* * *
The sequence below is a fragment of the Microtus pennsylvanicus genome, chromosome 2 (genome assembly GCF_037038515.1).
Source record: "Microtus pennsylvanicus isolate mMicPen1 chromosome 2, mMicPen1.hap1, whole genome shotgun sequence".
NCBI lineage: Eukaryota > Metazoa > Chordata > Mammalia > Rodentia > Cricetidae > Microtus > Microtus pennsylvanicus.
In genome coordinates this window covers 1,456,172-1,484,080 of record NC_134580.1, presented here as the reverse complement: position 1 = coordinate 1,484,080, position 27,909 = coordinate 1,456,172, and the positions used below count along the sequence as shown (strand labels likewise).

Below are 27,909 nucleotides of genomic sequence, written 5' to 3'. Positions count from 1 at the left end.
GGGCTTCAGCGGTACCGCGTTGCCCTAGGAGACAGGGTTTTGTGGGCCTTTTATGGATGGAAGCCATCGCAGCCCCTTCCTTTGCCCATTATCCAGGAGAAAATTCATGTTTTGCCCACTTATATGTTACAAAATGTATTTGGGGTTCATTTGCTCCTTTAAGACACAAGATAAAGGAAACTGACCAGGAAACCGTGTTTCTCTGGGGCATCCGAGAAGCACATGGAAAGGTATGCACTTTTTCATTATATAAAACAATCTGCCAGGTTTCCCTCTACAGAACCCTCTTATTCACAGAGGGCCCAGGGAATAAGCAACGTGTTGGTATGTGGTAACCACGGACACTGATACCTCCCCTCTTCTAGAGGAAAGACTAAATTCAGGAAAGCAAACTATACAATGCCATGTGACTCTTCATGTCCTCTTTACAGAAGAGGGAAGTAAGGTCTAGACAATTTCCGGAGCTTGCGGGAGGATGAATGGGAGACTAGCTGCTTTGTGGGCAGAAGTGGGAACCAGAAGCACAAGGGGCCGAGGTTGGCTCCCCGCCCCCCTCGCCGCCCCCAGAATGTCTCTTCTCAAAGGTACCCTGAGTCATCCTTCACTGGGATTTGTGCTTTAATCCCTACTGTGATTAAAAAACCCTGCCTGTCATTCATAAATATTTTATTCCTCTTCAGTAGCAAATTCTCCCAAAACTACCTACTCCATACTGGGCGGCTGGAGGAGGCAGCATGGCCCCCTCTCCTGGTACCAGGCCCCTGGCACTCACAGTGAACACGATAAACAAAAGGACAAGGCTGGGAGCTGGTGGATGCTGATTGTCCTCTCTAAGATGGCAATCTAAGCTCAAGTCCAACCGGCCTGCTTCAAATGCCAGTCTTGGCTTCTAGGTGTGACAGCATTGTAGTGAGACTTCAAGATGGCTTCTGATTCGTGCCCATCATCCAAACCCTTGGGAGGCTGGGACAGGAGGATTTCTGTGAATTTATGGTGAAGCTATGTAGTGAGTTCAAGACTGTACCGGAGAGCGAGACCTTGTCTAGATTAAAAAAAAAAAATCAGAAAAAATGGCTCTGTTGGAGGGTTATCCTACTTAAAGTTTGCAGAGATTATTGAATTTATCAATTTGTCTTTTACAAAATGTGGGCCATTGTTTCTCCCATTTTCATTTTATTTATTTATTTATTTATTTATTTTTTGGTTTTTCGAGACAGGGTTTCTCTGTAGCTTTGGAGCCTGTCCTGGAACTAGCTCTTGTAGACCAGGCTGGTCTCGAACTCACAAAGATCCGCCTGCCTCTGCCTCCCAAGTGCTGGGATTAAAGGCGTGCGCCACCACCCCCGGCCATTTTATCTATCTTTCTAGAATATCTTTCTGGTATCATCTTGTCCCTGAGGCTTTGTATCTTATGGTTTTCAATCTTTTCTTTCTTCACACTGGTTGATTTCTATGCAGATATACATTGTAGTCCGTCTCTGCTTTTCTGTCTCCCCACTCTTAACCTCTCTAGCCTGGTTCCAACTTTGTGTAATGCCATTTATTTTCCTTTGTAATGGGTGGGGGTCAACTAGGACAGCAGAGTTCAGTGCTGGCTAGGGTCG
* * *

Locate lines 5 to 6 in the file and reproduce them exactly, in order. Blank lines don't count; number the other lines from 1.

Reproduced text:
Below are 27,909 nucleotides of genomic sequence, written 5' to 3'. Positions count from 1 at the left end.
GGGCTTCAGCGGTACCGCGTTGCCCTAGGAGACAGGGTTTTGTGGGCCTTTTATGGATGGAAGCCATCGCAGCCCCTTCCTTTGCCCATTATCCAGGAGAAAATTCATGTTTTGCCCACTTATATGTTACAAAATGTATTTGGGGTTCATTTGCTCCTTTAAGACACAAGATAAAGGAAACTGACCAGGAAACCGTGTTTCTCTGGGGCATCCGAGAAGCACATGGAAAGGTATGCACTTTTTCATTATATAAAACAATCTGCCAGGTTTCCCTCTACAGAACCCTCTTATTCACAGAGGGCCCAGGGAATAAGCAACGTGTTGGTATGTGGTAACCACGGACACTGATACCTCCCCTCTTCTAGAGGAAAGACTAAATTCAGGAAAGCAAACTATACAATGCCATGTGACTCTTCATGTCCTCTTTACAGAAGAGGGAAGTAAGGTCTAGACAATTTCCGGAGCTTGCGGGAGGATGAATGGGAGACTAGCTGCTTTGTGGGCAGAAGTGGGAACCAGAAGCACAAGGGGCCGAGGTTGGCTCCCCGCCCCCCTCGCCGCCCCCAGAATGTCTCTTCTCAAAGGTACCCTGAGTCATCCTTCACTGGGATTTGTGCTTTAATCCCTACTGTGATTAAAAAACCCTGCCTGTCATTCATAAATATTTTATTCCTCTTCAGTAGCAAATTCTCCCAAAACTACCTACTCCATACTGGGCGGCTGGAGGAGGCAGCATGGCCCCCTCTCCTGGTACCAGGCCCCTGGCACTCACAGTGAACACGATAAACAAAAGGACAAGGCTGGGAGCTGGTGGATGCTGATTGTCCTCTCTAAGATGGCAATCTAAGCTCAAGTCCAACCGGCCTGCTTCAAATGCCAGTCTTGGCTTCTAGGTGTGACAGCATTGTAGTGAGACTTCAAGATGGCTTCTGATTCGTGCCCATCATCCAAACCCTTGGGAGGCTGGGACAGGAGGATTTCTGTGAATTTATGGTGAAGCTATGTAGTGAGTTCAAGACTGTACCGGAGAGCGAGACCTTGTCTAGATTAAAAAAAAAAAATCAGAAAAAATGGCTCTGTTGGAGGGTTATCCTACTTAAAGTTTGCAGAGATTATTGAATTTATCAATTTGTCTTTTACAAAATGTGGGCCATTGTTTCTCCCATTTTCATTTTATTTATTTATTTATTTATTTATTTTTTGGTTTTTCGAGACAGGGTTTCTCTGTAGCTTTGGAGCCTGTCCTGGAACTAGCTCTTGTAGACCAGGCTGGTCTCGAACTCACAAAGATCCGCCTGCCTCTGCCTCCCAAGTGCTGGGATTAAAGGCGTGCGCCACCACCCCCGGCCATTTTATCTATCTTTCTAGAATATCTTTCTGGTATCATCTTGTCCCTGAGGCTTTGTATCTTATGGTTTTCAATCTTTTCTTTCTTCACACTGGTTGATTTCTATGCAGATATACATTGTAGTCCGTCTCTGCTTTTCTGTCTCCCCACTCTTAACCTCTCTAGCCTGGTTCCAACTTTGTGTAATGCCATTTATTTTCCTTTGTAATGGGTGGGGGTCAACTAGGACAGCAGAGTTCAGTGCTGGCTAGGGTCG